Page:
Optical/IP Networks

iWhatever Is Good for Telcos

Pssst! I heard through the grapevine that Apple Inc. (Nasdaq: AAPL) and AT&T Inc. (NYSE: T) are launching the iPhone today. Get out those lawnchairs and tailgating gear. Or outsource the whole process by hiring somebody on eBay and go to the beach. So what's the analysis? Well, Corey Brewer is a pure shooting guard who can run up the points from behind the arc. Oh, wait, nevermind... that was the NBA draft.

Back to the iPhone. It will probably be successful, if only because Walt Mossberg gave it his blessing. Will it live up to the hype? That's probably impossible, unless Apple tacks on another $100 billion in market cap.

What's really important about the iPhone is that it's a completely different device for the industry. You see, the iPhone isn't an iPhone at all. It's an iWhatever.

This represents a new approach to selling mobile services. It's the content, data applications, and snazzy interface that are being put forward before the phone-iness. Whether or not the iPhone becomes the definitive next-generation mobile device doesn't really matter, because I think the hype and excitement it has generated alone provide enough value in pushing carriers further toward innovation.

True, Apple isn't the first to do new things with data. BlackBerry popularized data with push email services and its BlackBerry franchises. And I think that remains a healthy business. Give RIM credit for stimulating new demand for communications services by opening up new applications and marrying them in innovative ways to the network. But Apple is taking it a step forward, by putting the content first.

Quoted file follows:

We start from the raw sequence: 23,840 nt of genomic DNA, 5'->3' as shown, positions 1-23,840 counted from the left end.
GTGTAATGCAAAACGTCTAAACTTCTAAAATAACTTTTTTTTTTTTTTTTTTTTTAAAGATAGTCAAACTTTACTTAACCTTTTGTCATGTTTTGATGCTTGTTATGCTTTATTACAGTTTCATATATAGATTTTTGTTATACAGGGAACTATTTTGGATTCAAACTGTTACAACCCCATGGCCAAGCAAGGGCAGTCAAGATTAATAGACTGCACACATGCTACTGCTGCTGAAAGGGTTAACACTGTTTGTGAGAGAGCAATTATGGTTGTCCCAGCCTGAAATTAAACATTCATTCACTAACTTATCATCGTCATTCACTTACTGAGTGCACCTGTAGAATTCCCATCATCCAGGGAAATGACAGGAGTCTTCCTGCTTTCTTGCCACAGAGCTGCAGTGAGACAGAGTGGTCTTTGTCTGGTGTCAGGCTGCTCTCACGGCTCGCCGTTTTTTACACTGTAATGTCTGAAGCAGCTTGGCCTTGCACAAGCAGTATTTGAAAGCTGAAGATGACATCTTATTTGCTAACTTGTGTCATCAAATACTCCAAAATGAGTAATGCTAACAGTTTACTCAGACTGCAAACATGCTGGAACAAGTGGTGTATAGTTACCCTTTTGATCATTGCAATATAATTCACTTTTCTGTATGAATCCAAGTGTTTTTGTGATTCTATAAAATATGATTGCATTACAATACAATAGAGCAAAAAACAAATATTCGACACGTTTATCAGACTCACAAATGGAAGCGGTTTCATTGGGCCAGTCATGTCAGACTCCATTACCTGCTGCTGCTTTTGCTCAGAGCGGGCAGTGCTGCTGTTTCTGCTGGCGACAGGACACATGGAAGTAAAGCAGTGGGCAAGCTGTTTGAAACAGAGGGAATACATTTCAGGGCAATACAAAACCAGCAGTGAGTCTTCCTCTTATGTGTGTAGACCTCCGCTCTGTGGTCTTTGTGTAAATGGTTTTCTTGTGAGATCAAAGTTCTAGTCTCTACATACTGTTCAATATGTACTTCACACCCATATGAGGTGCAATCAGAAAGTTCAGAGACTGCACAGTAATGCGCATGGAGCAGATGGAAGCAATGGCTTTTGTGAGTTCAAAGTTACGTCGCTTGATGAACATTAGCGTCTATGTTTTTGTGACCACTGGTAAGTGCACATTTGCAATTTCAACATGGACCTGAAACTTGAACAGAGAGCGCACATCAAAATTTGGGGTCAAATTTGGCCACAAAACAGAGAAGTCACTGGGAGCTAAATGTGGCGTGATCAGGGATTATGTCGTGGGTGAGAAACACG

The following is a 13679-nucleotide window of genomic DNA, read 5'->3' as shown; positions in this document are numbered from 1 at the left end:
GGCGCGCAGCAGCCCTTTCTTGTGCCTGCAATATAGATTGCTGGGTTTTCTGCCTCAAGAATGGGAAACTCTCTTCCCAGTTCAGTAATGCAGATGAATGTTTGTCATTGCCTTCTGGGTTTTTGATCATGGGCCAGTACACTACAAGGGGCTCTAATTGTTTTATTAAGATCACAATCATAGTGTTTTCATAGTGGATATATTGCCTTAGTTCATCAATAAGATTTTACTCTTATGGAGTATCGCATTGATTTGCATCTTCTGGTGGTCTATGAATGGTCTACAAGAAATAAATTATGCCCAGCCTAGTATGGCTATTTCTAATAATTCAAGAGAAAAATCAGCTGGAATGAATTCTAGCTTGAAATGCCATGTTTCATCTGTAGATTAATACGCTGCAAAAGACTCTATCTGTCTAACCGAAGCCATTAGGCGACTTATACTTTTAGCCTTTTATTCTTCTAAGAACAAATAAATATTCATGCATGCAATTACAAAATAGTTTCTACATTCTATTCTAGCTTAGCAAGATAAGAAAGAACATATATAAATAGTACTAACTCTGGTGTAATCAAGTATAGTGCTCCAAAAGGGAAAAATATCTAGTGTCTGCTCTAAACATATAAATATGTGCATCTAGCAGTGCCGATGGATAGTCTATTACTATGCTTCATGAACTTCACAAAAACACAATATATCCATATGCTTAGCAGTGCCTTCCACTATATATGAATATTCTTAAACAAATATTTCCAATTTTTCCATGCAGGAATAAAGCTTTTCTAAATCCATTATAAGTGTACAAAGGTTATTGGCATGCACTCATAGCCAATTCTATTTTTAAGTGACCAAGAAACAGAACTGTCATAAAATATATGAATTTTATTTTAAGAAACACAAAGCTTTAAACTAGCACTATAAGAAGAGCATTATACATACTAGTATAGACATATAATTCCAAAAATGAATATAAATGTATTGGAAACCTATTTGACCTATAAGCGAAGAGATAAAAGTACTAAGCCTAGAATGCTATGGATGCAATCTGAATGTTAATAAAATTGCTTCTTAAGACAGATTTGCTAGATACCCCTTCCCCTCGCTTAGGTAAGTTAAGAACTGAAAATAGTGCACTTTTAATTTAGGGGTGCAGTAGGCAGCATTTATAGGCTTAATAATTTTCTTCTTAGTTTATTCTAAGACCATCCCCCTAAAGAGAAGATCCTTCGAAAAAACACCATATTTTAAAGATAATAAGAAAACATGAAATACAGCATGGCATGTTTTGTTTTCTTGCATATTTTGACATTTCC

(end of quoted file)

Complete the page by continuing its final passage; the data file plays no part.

The iPod's primary features, as far as I can tell, have nothing to do with being a phone. Yes, there is "Visual Voicemail" (though I have no idea why people might be excited about seeing what the inside of their voice mailbox looks like). That's just another voice feature. What I really think people are excited about is the prospect of having a high-quality, mobile screen for doing just about anything.

The iPhone could be the ultimate waiting room time-killer, allowing you to timeshift just about any consumer content or computing task into the dentist's office or the airport: Want to watch a movie? There it is. See a clip from Sopranos? There it is. Listen to music? There it is. Look at your voicemail? There it is. Surf the Internet? There it is. [Ed. note: Read a book? Hahahahahahahaha!] And it's all fully mobile.

Will the bandwidth be enough? Will the thing work without the battery croaking or some part breaking? Probably not initially. But they'll work out the kinks. In a year's time, it will be a pretty interesting device, especially when 3G arrives.

Much of this seems obvious and apparent, but it's important to stress that this is a radical new shift in telecom: Unique devices are driving unique mobile services. We are moving far, far away from the plain-vanilla voice plan. This is pushing data beyond voice in the great bandwidth – and profit – hierarchy.

Now, what about the other pesky questions? I'll take a shot. Will this propel Apple's stock price further skyward? I'd like to think that the hype has been efficiently built into the stock, and I would stick with the old saw, "Buy the hype, sell the news." Will it sell up to expectations? Probably not. Will it kill RIM? Definitely not – they are two completely different markets.

But I do think the iPhone will raise the bar on what devices can do for the communications market, and push folks like RIM, Palm Inc. , and Nokia Corp. (NYSE: NOK) to further innovate on the device front. It will also drive service providers to step up the deployment of mobile broadband. It's a good thing for the communications markets. And driving on the freeway will be more dangerous than ever before.

— R. Scott Raynovich, Editor in Chief, Light Reading

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